Schools should look into more cloud or web based applications in the future to eliminate the issues of compatibility between operating systems. Most web based applications offer offline applications that can run even without an Internet connection as well as a way to save your files to your own computer. The other benefit is that most of these systems are low cost or even free.

As the operating system wars heat up with Windows 7, Apple Snow Leopard and Ubuntu Linux, schools need to make sure that no matter what OS their faculty and students use at home, they can access files and applications at school and home. It also helps avoid the issue of “I forgot my assignment file at home,” or “my printer ran out of ink.” By using the web apps, students could just log into their account at school and print it out. Teachers would also always have their files available to them no matter where they are. In many cases, these new web applications will also save on licensing fees since they are free.

Web based applications and files can also be accessed from smart phones like the iPhone, Palm Pre, Blackberry, and G1. This means that you would have access to your files and applications at any time.

What do you think about these?
What do you think about cloud storage?
Are there other services that you would recommend?

Works Cited

Gaw, P. (2008, July 25). What’s the Difference Between Cloud Computing and SaaS? Retrieved November 6, 2011, from Cloud Computing Journal: http://cloudcomputing.sys-con.com/node/612033

Social Bookmarking

As an instructional technology graduate student, my cohorts have shared an abundance of information.  These resources have been and will be useful and beneficial as I continue my personal journey into the integration of technology and web 2.0 tools into instruction.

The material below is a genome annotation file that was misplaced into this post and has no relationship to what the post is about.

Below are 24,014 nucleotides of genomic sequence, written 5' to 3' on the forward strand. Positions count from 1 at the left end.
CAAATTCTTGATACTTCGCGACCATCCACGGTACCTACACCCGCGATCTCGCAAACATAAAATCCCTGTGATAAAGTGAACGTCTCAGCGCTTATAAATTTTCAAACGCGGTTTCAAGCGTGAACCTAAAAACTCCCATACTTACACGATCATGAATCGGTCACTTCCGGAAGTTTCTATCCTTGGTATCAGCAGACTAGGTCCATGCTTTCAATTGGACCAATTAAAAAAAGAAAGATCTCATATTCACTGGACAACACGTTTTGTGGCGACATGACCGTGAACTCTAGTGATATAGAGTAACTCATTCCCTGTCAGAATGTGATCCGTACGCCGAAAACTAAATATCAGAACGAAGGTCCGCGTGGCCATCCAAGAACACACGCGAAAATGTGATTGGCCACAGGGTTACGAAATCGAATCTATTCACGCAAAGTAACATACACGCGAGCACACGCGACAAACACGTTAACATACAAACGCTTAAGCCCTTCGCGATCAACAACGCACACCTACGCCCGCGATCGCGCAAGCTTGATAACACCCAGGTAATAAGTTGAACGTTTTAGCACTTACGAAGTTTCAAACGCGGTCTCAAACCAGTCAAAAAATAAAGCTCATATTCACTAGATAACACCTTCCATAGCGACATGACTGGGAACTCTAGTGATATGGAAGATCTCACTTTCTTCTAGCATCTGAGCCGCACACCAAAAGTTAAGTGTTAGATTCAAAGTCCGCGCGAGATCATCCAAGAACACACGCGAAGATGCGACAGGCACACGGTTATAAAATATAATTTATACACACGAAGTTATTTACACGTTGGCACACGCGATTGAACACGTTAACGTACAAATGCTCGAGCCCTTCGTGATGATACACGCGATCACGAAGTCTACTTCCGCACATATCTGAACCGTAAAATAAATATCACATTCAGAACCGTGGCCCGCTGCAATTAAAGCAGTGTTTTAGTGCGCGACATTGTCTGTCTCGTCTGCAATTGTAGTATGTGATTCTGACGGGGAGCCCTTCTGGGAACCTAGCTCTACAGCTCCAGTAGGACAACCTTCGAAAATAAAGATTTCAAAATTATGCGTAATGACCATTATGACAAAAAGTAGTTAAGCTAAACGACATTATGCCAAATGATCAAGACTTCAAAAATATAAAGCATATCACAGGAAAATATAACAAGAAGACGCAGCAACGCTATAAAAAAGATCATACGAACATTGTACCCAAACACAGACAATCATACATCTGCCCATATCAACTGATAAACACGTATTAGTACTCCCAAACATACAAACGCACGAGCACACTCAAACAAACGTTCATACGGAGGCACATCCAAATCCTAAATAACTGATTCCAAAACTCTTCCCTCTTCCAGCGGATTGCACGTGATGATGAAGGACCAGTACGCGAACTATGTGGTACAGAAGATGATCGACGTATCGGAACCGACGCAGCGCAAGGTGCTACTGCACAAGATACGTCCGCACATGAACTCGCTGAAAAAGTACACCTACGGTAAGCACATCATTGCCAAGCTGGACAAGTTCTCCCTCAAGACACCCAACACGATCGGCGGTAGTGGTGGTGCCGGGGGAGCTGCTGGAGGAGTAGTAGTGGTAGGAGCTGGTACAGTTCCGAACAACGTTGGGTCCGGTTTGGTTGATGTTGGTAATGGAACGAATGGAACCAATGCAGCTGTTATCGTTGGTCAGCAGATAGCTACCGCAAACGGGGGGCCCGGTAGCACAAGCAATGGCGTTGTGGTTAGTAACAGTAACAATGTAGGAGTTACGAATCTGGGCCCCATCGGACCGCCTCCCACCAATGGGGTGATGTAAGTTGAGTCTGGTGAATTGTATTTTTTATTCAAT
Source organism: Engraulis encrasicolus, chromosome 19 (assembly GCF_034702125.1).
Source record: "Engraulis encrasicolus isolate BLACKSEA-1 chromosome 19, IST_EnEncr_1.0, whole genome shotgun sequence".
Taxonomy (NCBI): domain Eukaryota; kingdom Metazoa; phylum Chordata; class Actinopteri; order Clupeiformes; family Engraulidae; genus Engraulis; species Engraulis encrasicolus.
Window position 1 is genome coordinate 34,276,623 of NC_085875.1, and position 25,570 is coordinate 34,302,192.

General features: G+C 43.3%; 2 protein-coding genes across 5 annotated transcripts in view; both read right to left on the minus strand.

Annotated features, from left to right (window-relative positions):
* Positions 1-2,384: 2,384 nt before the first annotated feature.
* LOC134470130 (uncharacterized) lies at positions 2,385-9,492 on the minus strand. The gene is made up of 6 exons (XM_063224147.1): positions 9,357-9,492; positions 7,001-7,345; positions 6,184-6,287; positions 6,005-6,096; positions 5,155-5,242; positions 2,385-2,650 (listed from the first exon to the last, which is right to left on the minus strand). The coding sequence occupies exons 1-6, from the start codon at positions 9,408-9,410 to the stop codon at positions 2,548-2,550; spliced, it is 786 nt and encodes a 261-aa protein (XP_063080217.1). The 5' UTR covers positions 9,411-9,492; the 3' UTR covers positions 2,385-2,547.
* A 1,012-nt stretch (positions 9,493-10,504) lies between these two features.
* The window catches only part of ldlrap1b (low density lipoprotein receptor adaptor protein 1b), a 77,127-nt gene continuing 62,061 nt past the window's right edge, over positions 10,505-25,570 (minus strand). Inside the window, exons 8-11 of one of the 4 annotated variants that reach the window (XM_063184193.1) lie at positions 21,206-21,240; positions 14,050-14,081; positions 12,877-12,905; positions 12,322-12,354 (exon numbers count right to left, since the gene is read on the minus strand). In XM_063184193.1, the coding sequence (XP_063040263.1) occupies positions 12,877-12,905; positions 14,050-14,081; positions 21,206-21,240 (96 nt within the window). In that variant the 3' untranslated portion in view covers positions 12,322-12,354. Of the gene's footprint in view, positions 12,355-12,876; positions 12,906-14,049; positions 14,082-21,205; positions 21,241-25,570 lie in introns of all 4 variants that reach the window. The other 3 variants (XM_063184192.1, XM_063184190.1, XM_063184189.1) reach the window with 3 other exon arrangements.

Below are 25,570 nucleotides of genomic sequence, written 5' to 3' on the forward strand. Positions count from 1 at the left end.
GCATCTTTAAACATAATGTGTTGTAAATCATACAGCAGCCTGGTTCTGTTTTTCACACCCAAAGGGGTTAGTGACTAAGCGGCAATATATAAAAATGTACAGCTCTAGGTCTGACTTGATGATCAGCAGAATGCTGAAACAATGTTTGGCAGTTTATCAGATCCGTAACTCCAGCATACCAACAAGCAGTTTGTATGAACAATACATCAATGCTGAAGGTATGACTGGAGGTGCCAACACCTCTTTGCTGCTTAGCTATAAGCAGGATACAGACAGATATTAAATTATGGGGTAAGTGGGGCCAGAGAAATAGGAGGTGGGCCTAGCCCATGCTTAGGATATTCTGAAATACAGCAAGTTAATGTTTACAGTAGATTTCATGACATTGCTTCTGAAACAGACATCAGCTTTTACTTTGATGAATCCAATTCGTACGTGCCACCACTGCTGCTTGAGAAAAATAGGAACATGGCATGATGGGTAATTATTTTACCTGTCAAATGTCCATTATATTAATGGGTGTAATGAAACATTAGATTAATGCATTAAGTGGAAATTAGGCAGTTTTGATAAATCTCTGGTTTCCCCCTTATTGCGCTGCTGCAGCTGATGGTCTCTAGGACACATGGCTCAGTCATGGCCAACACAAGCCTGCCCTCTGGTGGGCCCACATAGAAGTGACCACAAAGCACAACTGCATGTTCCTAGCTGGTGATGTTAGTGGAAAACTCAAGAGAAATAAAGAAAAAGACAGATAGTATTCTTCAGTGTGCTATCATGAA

Question: How can I organize and store this wealth of information?

Answer: Social Bookmarking.

Social bookmarking is a way for people to keep track of their bookmarks and favorites by using an online site they can access from anywhere.  If someone is only using their own computer to mark or list their favorite sites they possibly cannot access them from other places. However, by using social bookmarking site, such as Google Bookmarks, anyone can easily have access to their information on any computer or smart phone.

Social bookmarking is a method for users to organize, store, manage and find resources online. Unlike file-sharing these resources are not distributed, only the bookmarks that reference them. In a social bookmarking system, users save links to websites that they want to remember. These bookmarks are usually public and private can be saved, shared only with specified people or groups, shared only inside certain networks, or another combination of public and private domains. Authorized people can usually view these bookmarks chronologically, by category or tags, or through a search engine.

Social vs. Local computer bookmarking

Local computer bookmarking

1. Limited Access:  The saved bookmark is only available on the local computer’s hard drive, and is therefore no accessible from other locations.

2. Limited Organizational Options:  Most systems only provide for folders for organization and may not include “tagging” for those website that need to be classified in more than one category.

3. Limited Sharing and Discovery Options: Often when bookmarks are saved locally, the user choices of sharing is limited.

Social bookmarking